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  • Author or Editor: Wayne M. Angevine x
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Margaret A. LeMone
,
Wayne M. Angevine
,
Christopher S. Bretherton
,
Fei Chen
,
Jimy Dudhia
,
Evgeni Fedorovich
,
Kristina B. Katsaros
,
Donald H. Lenschow
,
Larry Mahrt
,
Edward G. Patton
,
Jielun Sun
,
Michael Tjernström
, and
Jeffrey Weil

Abstract

Over the last 100 years, boundary layer meteorology grew from the subject of mostly near-surface observations to a field encompassing diverse atmospheric boundary layers (ABLs) around the world. From the start, researchers drew from an ever-expanding set of disciplines—thermodynamics, soil and plant studies, fluid dynamics and turbulence, cloud microphysics, and aerosol studies. Research expanded upward to include the entire ABL in response to the need to know how particles and trace gases dispersed, and later how to represent the ABL in numerical models of weather and climate (starting in the 1970s–80s); taking advantage of the opportunities afforded by the development of large-eddy simulations (1970s), direct numerical simulations (1990s), and a host of instruments to sample the boundary layer in situ and remotely from the surface, the air, and space. Near-surface flux-profile relationships were developed rapidly between the 1940s and 1970s, when rapid progress shifted to the fair-weather convective boundary layer (CBL), though tropical CBL studies date back to the 1940s. In the 1980s, ABL research began to include the interaction of the ABL with the surface and clouds, the first ABL parameterization schemes emerged; and land surface and ocean surface model development blossomed. Research in subsequent decades has focused on more complex ABLs, often identified by shortcomings or uncertainties in weather and climate models, including the stable boundary layer, the Arctic boundary layer, cloudy boundary layers, and ABLs over heterogeneous surfaces (including cities). The paper closes with a brief summary, some lessons learned, and a look to the future.

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Wayne M. Angevine
,
Christoph J. Senff
,
Allen B. White
,
Eric J. Williams
,
James Koermer
,
Samuel T. K. Miller
,
Robert Talbot
,
Paul E. Johnston
,
Stuart A. McKeen
, and
Tom Downs

Abstract

Air pollution episodes in northern New England often are caused by transport of pollutants over water. Two such episodes in the summer of 2002 are examined (22–23 July and 11–14 August). In both cases, the pollutants that affected coastal New Hampshire and coastal southwest Maine were transported over coastal waters in stable layers at the surface. These layers were at least intermittently turbulent but retained their chemical constituents. The lack of deposition or deep vertical mixing on the overwater trajectories allowed pollutant concentrations to remain strong. The polluted plumes came directly from the Boston, Massachusetts, area. In the 22–23 July case, the trajectories were relatively straight and dominated by synoptic-scale effects, transporting pollution to the Maine coast. On 11–14 August, sea breezes brought polluted air from the coastal waters inland into New Hampshire.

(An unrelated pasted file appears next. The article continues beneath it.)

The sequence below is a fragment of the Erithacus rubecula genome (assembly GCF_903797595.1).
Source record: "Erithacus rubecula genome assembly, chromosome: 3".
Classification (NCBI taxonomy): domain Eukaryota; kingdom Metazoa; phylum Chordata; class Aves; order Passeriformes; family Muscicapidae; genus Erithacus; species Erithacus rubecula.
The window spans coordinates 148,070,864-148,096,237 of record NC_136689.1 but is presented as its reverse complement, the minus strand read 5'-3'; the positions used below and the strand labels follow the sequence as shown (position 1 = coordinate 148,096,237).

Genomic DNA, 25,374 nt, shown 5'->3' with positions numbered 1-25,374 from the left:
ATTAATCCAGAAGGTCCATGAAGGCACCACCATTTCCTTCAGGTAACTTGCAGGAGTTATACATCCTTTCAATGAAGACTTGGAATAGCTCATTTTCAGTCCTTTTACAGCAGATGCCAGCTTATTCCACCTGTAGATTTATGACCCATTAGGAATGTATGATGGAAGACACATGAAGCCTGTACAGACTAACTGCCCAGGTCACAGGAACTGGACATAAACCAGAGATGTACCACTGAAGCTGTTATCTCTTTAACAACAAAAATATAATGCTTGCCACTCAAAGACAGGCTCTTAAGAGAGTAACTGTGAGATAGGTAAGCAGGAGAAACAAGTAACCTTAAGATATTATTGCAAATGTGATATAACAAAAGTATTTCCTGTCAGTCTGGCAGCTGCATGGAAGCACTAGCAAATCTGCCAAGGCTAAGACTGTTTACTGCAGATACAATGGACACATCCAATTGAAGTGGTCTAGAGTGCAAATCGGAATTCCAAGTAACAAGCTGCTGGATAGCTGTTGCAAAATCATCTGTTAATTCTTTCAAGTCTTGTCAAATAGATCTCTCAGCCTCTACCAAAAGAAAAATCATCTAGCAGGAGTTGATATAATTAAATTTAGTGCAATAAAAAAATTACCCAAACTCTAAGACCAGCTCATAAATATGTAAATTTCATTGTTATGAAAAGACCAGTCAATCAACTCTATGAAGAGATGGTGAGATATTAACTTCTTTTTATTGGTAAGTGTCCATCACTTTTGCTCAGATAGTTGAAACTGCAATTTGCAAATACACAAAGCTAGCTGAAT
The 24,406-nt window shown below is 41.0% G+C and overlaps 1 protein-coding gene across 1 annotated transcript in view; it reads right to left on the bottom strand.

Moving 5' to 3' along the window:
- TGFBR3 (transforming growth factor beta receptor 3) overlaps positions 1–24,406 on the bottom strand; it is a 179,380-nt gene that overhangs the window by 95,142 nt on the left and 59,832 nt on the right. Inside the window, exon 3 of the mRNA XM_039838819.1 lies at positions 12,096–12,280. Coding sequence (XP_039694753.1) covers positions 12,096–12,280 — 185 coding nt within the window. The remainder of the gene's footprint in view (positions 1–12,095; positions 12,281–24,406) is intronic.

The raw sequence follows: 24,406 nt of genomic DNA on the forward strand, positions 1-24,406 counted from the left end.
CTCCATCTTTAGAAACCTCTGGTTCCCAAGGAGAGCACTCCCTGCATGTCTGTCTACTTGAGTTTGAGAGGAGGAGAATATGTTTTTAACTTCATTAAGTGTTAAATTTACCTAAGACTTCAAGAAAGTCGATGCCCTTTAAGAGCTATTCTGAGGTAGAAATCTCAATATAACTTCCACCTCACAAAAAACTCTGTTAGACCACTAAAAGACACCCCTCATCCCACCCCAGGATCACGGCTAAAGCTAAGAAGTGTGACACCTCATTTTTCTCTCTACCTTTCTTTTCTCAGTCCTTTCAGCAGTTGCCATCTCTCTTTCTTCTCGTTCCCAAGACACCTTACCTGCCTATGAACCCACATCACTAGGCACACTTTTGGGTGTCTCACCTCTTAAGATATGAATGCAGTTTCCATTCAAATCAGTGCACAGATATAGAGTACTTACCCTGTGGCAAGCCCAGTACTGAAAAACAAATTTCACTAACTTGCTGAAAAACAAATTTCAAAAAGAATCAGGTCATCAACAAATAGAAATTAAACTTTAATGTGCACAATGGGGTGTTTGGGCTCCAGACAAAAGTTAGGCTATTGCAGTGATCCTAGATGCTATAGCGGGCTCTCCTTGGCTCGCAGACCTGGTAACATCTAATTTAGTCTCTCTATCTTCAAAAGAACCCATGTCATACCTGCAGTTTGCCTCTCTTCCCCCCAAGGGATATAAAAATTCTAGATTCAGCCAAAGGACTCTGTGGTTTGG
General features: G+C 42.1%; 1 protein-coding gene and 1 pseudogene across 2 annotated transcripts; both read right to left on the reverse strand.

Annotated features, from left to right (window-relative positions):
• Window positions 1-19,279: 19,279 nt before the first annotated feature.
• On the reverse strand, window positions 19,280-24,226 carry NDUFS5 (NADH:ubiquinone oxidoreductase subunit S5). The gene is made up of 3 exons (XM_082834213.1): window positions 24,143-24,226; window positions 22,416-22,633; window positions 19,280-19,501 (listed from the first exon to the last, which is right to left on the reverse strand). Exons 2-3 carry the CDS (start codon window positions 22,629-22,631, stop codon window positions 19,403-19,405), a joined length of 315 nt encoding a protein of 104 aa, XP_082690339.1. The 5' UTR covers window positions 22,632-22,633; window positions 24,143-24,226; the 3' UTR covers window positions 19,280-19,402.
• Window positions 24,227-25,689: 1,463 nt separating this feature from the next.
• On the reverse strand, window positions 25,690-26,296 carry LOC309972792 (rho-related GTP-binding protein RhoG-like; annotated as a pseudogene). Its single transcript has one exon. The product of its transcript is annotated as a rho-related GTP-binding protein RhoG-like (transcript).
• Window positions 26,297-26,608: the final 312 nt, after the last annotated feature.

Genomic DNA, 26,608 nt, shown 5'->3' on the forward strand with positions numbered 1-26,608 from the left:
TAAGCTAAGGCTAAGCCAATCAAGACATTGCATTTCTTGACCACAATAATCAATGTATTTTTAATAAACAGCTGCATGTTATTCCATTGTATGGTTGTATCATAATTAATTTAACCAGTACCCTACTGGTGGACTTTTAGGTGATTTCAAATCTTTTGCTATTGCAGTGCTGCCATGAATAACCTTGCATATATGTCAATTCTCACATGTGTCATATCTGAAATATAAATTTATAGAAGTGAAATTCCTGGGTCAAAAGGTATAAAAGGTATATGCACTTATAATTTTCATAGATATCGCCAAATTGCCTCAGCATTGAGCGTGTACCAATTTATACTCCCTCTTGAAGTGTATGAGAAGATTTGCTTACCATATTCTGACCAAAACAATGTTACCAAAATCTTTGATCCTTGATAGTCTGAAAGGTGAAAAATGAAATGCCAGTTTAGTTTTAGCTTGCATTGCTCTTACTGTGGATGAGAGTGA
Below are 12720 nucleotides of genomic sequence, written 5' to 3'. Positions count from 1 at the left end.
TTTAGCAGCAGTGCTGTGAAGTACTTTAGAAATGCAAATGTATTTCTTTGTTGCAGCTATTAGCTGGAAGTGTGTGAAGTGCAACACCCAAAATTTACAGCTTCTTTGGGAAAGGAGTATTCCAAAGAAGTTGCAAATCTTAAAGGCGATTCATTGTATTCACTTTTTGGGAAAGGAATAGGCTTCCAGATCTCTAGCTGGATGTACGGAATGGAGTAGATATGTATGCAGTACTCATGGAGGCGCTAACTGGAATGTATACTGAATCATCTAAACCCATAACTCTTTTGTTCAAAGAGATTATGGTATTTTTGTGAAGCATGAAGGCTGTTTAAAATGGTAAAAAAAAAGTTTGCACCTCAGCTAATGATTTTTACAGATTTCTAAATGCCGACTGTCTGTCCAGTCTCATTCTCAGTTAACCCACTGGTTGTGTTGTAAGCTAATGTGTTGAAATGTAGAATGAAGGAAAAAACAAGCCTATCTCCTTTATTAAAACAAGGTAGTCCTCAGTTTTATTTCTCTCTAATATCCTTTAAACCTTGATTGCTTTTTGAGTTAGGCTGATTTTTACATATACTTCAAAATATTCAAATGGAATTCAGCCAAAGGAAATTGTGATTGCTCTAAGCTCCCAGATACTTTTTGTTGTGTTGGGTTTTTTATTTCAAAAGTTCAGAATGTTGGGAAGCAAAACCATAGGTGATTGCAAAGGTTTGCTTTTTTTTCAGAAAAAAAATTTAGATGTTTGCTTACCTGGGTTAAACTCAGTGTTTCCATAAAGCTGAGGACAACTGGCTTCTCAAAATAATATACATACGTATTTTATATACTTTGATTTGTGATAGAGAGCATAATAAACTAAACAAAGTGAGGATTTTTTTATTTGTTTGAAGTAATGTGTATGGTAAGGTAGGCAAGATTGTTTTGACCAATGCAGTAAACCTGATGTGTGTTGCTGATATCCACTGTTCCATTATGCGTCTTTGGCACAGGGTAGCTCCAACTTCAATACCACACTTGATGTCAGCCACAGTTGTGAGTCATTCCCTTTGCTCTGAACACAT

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Joseph B. Olson
,
Jaymes S. Kenyon
,
Irina Djalalova
,
Laura Bianco
,
David D. Turner
,
Yelena Pichugina
,
Aditya Choukulkar
,
Michael D. Toy
,
John M. Brown
,
Wayne M. Angevine
,
Elena Akish
,
Jian-Wen Bao
,
Pedro Jimenez
,
Branko Kosovic
,
Katherine A. Lundquist
,
Caroline Draxl
,
Julie K. Lundquist
,
Jim McCaa
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Katherine McCaffrey
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Kathy Lantz
,
Chuck Long
,
Jim Wilczak
,
Robert Banta
,
Melinda Marquis
,
Stephanie Redfern
,
Larry K. Berg
,
Will Shaw
, and
Joel Cline

Abstract

The primary goal of the Second Wind Forecast Improvement Project (WFIP2) is to advance the state-of-the-art of wind energy forecasting in complex terrain. To achieve this goal, a comprehensive 18-month field measurement campaign was conducted in the region of the Columbia River basin. The observations were used to diagnose and quantify systematic forecast errors in the operational High-Resolution Rapid Refresh (HRRR) model during weather events of particular concern to wind energy forecasting. Examples of such events are cold pools, gap flows, thermal troughs/marine pushes, mountain waves, and topographic wakes. WFIP2 model development has focused on the boundary layer and surface-layer schemes, cloud–radiation interaction, the representation of drag associated with subgrid-scale topography, and the representation of wind farms in the HRRR. Additionally, refinements to numerical methods have helped to improve some of the common forecast error modes, especially the high wind speed biases associated with early erosion of mountain–valley cold pools. This study describes the model development and testing undertaken during WFIP2 and demonstrates forecast improvements. Specifically, WFIP2 found that mean absolute errors in rotor-layer wind speed forecasts could be reduced by 5%–20% in winter by improving the turbulent mixing lengths, horizontal diffusion, and gravity wave drag. The model improvements made in WFIP2 are also shown to be applicable to regions outside of complex terrain. Ongoing and future challenges in model development will also be discussed.

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